Discipline in Nowadays Society

Table of Content

The definition of discipline provided by the Webster dictionary involves training to ensure proper behavior and the practice of teaching and enforcing acceptable patterns of behavior. This definition does not endorse physical punishment or harsh strategies to achieve desired behavior. Instead, children’s discipline should be positive, aiming to encourage appropriate conduct rather than serving as reprimand or physical punishment. Its purpose is to assist in teaching and guiding children to act properly according to established rules. It’s important to note that everyone interprets discipline differently and how it should be applied appropriately. “Discipline” comes from “Disciple,” which refers to a follower of a teacher (Meyer).

In terms of education, teachers prioritize examples and guidance over punishment. They believe in teaching appropriate behaviors and making students aware of the natural consequences that arise from their actions. According to Tsarap, the prevailing strategies for teaching behavior contradict our supposed intention of instilling self-discipline and proper conduct in children, as they actually rely on manipulation and control. Unfortunately, some individuals still perceive physical discipline and threats as the sole means to elicit desired responses or actions from children.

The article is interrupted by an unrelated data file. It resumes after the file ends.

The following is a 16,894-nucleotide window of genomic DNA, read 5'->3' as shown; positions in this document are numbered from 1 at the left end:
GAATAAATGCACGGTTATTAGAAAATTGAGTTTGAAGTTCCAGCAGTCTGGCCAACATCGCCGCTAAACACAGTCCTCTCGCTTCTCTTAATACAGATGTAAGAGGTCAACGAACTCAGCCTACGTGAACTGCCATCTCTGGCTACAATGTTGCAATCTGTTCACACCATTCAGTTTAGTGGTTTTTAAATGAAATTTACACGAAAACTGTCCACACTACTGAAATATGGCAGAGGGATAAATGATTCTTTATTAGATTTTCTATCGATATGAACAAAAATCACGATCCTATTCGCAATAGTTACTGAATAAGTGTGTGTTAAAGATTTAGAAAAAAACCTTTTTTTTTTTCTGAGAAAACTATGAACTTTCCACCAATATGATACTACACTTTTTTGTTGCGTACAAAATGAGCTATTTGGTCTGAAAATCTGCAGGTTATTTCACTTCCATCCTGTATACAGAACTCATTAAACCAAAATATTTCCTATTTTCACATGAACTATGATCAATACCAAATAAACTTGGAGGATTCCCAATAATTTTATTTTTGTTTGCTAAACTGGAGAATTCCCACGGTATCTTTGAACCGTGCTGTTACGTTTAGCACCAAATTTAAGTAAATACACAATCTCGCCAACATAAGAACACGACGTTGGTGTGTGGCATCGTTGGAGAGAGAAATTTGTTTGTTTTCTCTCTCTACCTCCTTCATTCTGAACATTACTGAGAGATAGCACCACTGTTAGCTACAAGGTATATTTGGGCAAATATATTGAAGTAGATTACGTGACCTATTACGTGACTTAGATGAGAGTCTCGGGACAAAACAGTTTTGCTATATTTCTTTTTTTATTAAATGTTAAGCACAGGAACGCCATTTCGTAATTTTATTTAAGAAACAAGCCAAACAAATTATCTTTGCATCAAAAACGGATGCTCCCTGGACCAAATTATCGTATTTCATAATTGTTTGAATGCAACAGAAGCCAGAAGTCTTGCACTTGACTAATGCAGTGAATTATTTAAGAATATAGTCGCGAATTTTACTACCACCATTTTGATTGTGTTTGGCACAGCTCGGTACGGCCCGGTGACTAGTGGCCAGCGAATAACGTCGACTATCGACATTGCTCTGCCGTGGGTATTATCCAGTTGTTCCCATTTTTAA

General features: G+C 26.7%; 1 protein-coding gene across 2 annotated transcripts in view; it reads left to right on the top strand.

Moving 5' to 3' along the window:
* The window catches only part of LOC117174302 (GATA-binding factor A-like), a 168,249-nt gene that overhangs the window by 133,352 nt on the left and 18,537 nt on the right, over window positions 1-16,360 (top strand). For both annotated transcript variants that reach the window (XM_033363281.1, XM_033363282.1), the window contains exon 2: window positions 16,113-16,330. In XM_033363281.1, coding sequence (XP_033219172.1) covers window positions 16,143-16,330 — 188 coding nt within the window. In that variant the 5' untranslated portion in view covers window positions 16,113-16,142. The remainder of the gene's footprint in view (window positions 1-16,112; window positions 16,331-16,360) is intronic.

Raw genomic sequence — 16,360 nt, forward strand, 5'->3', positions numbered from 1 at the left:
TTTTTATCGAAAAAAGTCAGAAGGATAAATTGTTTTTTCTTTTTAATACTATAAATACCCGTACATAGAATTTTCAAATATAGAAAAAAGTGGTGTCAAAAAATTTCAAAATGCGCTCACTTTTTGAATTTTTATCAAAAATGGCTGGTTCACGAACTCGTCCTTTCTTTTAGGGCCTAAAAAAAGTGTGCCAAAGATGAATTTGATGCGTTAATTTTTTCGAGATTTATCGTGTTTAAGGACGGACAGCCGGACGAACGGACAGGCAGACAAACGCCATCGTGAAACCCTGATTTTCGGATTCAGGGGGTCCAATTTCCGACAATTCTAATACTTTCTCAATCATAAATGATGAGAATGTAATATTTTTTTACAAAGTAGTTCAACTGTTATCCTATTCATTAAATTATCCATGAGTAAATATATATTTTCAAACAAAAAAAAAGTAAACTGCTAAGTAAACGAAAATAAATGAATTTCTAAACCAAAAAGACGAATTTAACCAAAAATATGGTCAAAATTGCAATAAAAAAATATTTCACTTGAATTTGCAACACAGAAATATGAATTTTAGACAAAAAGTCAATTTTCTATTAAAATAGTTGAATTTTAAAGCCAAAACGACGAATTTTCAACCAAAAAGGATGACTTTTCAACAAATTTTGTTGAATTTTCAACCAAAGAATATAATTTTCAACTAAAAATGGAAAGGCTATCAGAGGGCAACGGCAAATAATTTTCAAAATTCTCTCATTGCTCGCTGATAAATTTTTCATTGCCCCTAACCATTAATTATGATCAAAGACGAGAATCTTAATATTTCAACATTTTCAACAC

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Many people who lack education and experience believe that discipline is the only solution for children’s misbehavior. It is important to consistently provide discipline, similar to guidance, when children exhibit undesirable behavior. Each action should have a corresponding consequence so that children understand the outcomes of their actions, such as hitting or misbehaving. This understanding helps build trust between children and their parents or authority figures while also helping them understand the expectations set for them. According to the American Academy of Pediatrics Policy Statement on discipline, parents should tailor their disciplinary approaches based on the child’s developmental capabilities. Parents must recognize that children perceive things differently at different ages and adjust their expectations accordingly. The American Academy of Pediatrics emphasizes that 3-year-olds are expected to achieve more compared to 1-year-olds.

Parents must avoid reacting negatively to their child’s behavior, even when feeling distressed, disappointed, or angry. If expectations are too high and not met, it can lead to increased disappointment and negativity towards the child. Remember that discipline is meant to guide children in a positive way and help them become obedient and well-rounded individuals.